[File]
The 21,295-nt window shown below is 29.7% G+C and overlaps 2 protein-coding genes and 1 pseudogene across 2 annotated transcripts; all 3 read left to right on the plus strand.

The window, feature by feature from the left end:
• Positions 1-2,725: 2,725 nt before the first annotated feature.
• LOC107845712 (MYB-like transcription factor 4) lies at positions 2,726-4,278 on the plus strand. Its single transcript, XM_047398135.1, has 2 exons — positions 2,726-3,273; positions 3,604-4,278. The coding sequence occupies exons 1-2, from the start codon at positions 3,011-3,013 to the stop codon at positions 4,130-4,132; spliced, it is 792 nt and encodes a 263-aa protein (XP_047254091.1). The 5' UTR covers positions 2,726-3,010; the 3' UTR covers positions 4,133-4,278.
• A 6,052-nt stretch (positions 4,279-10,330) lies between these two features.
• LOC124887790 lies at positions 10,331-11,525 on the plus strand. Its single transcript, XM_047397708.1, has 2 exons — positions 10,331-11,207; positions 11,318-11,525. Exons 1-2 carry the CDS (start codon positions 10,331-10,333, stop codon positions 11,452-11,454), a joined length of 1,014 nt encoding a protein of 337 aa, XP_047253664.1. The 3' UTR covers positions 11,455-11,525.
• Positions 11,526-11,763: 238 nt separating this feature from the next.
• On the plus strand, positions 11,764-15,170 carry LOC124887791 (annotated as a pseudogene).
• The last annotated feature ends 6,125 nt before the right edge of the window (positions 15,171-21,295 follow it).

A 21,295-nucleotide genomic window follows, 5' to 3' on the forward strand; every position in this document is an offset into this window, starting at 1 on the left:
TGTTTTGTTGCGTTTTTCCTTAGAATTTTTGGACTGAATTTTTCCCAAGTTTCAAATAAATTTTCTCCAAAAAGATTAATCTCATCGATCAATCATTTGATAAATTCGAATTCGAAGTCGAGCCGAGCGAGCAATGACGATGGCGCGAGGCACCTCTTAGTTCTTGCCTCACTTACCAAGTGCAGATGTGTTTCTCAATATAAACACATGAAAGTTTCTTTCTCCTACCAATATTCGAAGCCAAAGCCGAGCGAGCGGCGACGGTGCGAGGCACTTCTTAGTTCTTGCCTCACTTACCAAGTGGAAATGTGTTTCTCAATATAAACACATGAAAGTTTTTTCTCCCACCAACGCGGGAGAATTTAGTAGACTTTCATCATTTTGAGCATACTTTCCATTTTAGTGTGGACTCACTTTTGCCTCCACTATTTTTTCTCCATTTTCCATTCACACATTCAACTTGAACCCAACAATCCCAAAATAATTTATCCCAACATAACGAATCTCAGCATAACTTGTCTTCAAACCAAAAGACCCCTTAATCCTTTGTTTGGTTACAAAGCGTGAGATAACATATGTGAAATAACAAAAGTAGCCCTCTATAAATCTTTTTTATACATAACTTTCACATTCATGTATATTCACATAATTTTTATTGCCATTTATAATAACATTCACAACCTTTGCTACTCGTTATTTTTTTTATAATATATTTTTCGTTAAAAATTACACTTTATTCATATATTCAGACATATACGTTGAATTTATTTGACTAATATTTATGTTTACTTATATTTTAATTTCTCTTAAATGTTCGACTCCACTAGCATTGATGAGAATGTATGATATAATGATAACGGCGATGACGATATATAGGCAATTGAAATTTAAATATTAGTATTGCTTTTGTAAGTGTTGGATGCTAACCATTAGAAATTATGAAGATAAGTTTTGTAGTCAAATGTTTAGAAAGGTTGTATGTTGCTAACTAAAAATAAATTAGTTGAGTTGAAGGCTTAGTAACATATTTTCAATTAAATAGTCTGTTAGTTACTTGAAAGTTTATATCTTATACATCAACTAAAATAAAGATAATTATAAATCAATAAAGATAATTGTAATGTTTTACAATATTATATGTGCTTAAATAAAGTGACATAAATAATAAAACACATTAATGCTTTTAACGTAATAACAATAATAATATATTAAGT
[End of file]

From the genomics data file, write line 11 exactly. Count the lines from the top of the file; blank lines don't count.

TGTTTTGTTGCGTTTTTCCTTAGAATTTTTGGACTGAATTTTTCCCAAGTTTCAAATAAATTTTCTCCAAAAAGATTAATCTCATCGATCAATCATTTGATAAATTCGAATTCGAAGTCGAGCCGAGCGAGCAATGACGATGGCGCGAGGCACCTCTTAGTTCTTGCCTCACTTACCAAGTGCAGATGTGTTTCTCAATATAAACACATGAAAGTTTCTTTCTCCTACCAATATTCGAAGCCAAAGCCGAGCGAGCGGCGACGGTGCGAGGCACTTCTTAGTTCTTGCCTCACTTACCAAGTGGAAATGTGTTTCTCAATATAAACACATGAAAGTTTTTTCTCCCACCAACGCGGGAGAATTTAGTAGACTTTCATCATTTTGAGCATACTTTCCATTTTAGTGTGGACTCACTTTTGCCTCCACTATTTTTTCTCCATTTTCCATTCACACATTCAACTTGAACCCAACAATCCCAAAATAATTTATCCCAACATAACGAATCTCAGCATAACTTGTCTTCAAACCAAAAGACCCCTTAATCCTTTGTTTGGTTACAAAGCGTGAGATAACATATGTGAAATAACAAAAGTAGCCCTCTATAAATCTTTTTTATACATAACTTTCACATTCATGTATATTCACATAATTTTTATTGCCATTTATAATAACATTCACAACCTTTGCTACTCGTTATTTTTTTTATAATATATTTTTCGTTAAAAATTACACTTTATTCATATATTCAGACATATACGTTGAATTTATTTGACTAATATTTATGTTTACTTATATTTTAATTTCTCTTAAATGTTCGACTCCACTAGCATTGATGAGAATGTATGATATAATGATAACGGCGATGACGATATATAGGCAATTGAAATTTAAATATTAGTATTGCTTTTGTAAGTGTTGGATGCTAACCATTAGAAATTATGAAGATAAGTTTTGTAGTCAAATGTTTAGAAAGGTTGTATGTTGCTAACTAAAAATAAATTAGTTGAGTTGAAGGCTTAGTAACATATTTTCAATTAAATAGTCTGTTAGTTACTTGAAAGTTTATATCTTATACATCAACTAAAATAAAGATAATTATAAATCAATAAAGATAATTGTAATGTTTTACAATATTATATGTGCTTAAATAAAGTGACATAAATAATAAAACACATTAATGCTTTTAACGTAATAACAATAATAATATATTAAGT